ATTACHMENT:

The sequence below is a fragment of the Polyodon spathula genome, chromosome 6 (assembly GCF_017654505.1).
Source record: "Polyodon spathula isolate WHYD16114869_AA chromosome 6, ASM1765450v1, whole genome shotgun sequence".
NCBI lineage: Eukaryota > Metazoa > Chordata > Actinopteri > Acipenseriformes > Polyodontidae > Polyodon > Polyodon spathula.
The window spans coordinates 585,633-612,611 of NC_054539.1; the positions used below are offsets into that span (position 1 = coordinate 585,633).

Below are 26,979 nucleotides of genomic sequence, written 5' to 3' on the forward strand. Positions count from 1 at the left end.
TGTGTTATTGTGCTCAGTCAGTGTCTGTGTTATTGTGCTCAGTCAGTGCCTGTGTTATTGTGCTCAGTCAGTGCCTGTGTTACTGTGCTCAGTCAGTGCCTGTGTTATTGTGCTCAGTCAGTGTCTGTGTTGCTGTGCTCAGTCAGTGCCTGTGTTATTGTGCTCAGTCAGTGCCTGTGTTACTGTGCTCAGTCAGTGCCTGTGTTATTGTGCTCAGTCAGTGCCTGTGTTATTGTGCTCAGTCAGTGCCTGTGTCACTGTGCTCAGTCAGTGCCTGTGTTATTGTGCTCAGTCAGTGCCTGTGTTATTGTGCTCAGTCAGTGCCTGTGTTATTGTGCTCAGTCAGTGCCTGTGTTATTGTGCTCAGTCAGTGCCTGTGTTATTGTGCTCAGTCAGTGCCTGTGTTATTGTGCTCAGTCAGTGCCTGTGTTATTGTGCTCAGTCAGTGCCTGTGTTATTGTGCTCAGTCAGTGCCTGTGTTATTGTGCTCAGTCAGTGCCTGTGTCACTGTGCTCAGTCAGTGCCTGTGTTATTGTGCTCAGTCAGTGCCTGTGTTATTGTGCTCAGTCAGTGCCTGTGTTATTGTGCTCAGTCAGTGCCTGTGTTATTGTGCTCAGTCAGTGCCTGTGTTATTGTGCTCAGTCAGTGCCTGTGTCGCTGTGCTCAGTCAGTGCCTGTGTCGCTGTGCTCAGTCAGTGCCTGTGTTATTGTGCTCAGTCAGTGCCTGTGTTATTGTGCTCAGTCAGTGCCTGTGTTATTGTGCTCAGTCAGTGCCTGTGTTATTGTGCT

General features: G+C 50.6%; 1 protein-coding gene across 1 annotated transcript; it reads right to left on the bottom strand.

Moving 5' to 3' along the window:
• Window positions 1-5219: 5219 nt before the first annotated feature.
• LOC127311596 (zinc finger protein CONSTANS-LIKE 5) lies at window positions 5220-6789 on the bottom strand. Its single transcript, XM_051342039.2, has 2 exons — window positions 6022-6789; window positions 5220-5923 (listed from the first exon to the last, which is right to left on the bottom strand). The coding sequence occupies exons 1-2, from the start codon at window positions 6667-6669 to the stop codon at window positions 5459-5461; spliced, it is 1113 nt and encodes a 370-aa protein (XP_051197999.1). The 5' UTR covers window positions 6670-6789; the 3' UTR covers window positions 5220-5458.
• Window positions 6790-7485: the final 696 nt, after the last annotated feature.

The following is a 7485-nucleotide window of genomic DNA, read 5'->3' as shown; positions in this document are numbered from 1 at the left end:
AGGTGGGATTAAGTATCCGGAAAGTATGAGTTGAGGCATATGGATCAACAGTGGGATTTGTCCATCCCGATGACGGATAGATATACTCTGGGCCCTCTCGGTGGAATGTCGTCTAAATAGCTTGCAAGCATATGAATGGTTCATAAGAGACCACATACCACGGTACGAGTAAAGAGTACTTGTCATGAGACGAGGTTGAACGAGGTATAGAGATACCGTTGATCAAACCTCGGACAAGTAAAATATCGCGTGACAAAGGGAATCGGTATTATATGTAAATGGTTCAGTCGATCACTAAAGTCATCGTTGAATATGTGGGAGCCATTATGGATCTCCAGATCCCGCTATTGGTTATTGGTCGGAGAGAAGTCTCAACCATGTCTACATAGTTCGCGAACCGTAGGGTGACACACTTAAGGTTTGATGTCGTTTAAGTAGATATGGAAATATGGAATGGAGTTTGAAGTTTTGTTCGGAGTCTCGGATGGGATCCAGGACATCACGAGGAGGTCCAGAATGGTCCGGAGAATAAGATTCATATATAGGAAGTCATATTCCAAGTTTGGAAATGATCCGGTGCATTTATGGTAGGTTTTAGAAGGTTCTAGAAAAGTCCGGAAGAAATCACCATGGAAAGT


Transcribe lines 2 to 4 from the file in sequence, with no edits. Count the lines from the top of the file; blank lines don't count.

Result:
Source record: "Polyodon spathula isolate WHYD16114869_AA chromosome 6, ASM1765450v1, whole genome shotgun sequence".
NCBI lineage: Eukaryota > Metazoa > Chordata > Actinopteri > Acipenseriformes > Polyodontidae > Polyodon > Polyodon spathula.
The window spans coordinates 585,633-612,611 of NC_054539.1; the positions used below are offsets into that span (position 1 = coordinate 585,633).